Wednesday, 18 December 2013

Consumer prices unchanged in US, fall in euro area, housing markets show strength

A report on Tuesday showed that US consumer prices were flat in November after having fallen 0.1 percent in October. That helped push the annual inflation rate to 1.2 percent last month from 1.0 percent in the previous month, which had been the smallest increase since October 2009.

Another report from the US on Tuesday showed that the NAHB/Wells Fargo housing market index rose to 58 from 54 in November.

A report from the euro area on Tuesday showed that consumer prices there fell 0.1 in November. That kept the annual inflation rate at 0.9 percent after it had fallen below 1 percent to 0.7 percent for the first time since February 2010 in October.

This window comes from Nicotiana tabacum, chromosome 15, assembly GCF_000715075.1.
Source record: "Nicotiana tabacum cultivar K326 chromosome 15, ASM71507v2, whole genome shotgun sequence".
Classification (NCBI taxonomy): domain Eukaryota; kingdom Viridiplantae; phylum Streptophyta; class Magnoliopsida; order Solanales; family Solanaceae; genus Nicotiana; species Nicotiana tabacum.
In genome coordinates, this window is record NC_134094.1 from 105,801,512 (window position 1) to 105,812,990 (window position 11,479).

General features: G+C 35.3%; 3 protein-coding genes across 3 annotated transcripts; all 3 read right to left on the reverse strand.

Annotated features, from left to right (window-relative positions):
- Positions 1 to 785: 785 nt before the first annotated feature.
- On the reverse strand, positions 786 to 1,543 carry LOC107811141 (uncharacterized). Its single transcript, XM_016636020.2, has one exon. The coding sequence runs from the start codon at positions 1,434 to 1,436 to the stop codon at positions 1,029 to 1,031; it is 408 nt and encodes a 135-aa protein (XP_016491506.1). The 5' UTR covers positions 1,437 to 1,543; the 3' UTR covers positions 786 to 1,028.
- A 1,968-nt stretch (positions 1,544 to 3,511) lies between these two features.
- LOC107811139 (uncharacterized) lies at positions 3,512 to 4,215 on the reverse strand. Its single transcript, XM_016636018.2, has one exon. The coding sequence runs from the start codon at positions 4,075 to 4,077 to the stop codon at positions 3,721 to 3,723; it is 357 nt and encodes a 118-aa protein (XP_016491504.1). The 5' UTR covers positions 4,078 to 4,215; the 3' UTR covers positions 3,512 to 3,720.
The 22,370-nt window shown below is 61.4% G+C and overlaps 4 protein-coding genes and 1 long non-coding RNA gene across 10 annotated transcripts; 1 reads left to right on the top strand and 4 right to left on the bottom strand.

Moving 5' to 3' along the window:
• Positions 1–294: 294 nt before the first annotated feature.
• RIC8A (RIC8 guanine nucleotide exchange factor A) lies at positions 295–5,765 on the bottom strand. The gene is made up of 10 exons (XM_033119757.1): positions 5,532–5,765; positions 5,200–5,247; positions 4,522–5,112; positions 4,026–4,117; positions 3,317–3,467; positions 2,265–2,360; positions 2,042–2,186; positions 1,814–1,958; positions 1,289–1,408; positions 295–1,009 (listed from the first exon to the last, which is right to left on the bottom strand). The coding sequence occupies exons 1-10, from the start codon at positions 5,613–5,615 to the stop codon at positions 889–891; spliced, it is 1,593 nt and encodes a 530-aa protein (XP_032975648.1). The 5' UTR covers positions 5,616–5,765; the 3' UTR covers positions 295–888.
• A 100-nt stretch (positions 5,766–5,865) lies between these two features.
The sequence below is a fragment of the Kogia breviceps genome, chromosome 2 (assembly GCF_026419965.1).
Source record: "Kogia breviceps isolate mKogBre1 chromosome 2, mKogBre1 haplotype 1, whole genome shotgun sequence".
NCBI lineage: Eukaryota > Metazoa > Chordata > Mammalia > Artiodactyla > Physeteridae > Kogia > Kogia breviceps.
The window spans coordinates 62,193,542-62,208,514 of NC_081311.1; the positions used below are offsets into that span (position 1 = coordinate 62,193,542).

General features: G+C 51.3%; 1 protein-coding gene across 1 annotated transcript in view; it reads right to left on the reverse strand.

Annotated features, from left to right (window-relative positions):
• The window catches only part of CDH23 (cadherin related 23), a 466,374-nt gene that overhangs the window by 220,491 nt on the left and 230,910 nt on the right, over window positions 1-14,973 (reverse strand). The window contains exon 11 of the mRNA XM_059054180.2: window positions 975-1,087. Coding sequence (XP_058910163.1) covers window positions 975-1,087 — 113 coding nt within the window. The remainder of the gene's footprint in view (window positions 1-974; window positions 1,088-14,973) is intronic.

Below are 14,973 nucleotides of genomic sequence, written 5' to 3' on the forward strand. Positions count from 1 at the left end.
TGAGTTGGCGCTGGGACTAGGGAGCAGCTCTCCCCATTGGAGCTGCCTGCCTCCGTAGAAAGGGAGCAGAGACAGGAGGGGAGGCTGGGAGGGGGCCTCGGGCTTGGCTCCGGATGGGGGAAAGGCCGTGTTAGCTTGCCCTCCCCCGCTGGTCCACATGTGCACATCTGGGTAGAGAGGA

In the UK, inflation fell to 2.1 percent in November, the lowest since November 2009, from 2.2 percent in October.

Even as UK consumer price inflation slowed, house price inflation has proven more persistent. House prices across Britain rose by 5.5 percent in the 12 months to October, the fastest increase since September 2010.

Apparently, maintaining moderate consumer price inflation is more important than restraining asset prices in the minds of central banks.

Sweden's Riksbank cut its repo rate by 25 basis points to 0.75 percent on Tuesday as it said that inflation was likely to be much lower in the year ahead than it had anticipated in recent forecasts even as it now expected bigger increases in house prices and debt than it had forecast in October.

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